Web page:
Thursday, January 22, 2004

Comair, FAA settle $44K suit



By Carl Weiser
Enquirer Washington Bureau

WASHINGTON - A hearing in Federal Aviation Administration v. Comair had been scheduled to start this morning in Cincinnati's federal courthouse, but it was canceled after the two sides settled.

The alleged offense? A burnt-out light bulb in a no smoking/fasten seat belt sign.

Which raises the question: Why would the FAA build an inch-thick file, propose a $44,000 fine and spend four years on a burnt-out 77-cent light bulb?

"I'm prepared to respond to your factual questions," said Kathleen Bergen, spokeswoman for the FAA's southern regional office. "I'm not an attorney, and I'm not a flight standards person, so I can't respond to that."

Comair settled the case in November, paying $3,000.

According to FAA documents the case began on a Sept. 17, 1999, flight from Long Island to Cincinnati.

An off-duty FAA inspector noticed the no smoking/fasten seat belt sign in the first row wasn't working. She reported it to a flight attendant, who reported it to the pilot. But the pilot did not immediately log the burnt-out light bulb so maintenance crews could replace it.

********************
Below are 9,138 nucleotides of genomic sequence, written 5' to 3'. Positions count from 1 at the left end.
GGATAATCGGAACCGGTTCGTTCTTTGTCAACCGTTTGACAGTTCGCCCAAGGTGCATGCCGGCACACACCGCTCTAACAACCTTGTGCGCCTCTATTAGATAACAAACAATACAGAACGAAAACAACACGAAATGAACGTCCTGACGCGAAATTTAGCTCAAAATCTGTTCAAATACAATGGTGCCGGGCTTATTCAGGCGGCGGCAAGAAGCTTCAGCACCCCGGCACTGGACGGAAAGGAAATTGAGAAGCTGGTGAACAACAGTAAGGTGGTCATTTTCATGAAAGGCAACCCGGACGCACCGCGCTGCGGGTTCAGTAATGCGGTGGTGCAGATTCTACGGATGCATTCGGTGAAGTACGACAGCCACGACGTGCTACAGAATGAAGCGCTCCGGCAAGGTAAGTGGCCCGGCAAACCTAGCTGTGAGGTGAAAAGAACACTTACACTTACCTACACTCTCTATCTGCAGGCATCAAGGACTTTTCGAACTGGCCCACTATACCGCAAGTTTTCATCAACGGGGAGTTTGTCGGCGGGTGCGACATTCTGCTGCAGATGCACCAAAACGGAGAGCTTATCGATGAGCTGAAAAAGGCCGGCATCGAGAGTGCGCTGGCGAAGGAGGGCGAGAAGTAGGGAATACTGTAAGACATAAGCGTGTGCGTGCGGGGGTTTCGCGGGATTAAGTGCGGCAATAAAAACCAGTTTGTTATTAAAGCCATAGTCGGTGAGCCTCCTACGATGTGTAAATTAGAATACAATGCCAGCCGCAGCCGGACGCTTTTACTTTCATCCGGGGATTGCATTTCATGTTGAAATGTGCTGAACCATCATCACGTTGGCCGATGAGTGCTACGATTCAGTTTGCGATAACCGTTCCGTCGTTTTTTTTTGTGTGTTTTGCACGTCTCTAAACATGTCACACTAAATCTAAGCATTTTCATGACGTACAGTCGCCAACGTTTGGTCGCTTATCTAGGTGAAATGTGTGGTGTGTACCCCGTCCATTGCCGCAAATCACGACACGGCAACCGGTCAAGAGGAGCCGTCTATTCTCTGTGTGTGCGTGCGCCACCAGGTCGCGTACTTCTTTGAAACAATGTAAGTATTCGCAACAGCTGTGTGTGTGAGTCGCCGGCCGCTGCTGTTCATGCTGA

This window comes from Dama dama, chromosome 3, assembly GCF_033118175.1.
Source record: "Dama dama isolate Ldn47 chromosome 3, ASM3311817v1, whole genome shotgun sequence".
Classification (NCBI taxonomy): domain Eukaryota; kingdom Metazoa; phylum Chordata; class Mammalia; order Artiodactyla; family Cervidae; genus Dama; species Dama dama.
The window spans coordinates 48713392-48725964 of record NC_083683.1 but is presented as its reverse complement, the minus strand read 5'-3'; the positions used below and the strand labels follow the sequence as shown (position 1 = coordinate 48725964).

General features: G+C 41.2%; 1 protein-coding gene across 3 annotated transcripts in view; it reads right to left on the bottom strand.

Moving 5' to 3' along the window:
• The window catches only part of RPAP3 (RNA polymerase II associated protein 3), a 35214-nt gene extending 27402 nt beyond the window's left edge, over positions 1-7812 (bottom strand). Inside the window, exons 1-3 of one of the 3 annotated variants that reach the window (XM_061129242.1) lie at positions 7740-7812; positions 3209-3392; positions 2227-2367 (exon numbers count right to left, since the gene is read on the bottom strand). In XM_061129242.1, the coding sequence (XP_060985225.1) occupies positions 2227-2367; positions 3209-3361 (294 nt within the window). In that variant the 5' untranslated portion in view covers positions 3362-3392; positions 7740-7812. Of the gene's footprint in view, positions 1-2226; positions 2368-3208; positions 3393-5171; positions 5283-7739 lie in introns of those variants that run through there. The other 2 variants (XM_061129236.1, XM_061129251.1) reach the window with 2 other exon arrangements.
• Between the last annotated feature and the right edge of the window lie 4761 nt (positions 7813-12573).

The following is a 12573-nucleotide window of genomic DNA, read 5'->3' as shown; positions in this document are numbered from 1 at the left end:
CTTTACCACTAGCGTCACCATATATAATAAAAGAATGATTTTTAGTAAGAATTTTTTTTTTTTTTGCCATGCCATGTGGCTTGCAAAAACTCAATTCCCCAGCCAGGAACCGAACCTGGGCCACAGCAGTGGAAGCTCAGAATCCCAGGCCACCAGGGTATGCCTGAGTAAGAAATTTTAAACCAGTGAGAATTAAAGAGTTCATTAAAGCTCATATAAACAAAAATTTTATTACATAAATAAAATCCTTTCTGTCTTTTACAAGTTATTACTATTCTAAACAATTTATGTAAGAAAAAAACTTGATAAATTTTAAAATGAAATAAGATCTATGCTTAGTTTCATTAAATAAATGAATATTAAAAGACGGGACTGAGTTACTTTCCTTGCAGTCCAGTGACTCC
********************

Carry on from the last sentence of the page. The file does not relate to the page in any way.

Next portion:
The burnt-out bulb actually meant the plane was technically "not in an airworthy condition," according to a case summary the FAA provided.

The bulb was replaced two days later. But Comair flew the plane four times with the light out, violating three separate FAA regulations.

In April 2003, FAA announced its proposed fine: $11,000 for each trip, for a total of $44,000.

"It's not simply the fact the light was out, but the follow-up actions required were not taken," Bergen said.

Comair appealed the fine to the Department of Transportation, the agency's parent. A hearing had been scheduled for today, but the two sides settled by Nov. 13.

Comair spokesman Nick Miller wouldn't fault the FAA, saying Comair had committed a "paperwork snafu" by not reporting the bulb outage soon enough.

"I don't want to make light of this. We take maintenance very seriously," he said. "It may to the casual observer seem like it's not a big deal. But the rules have to be followed."




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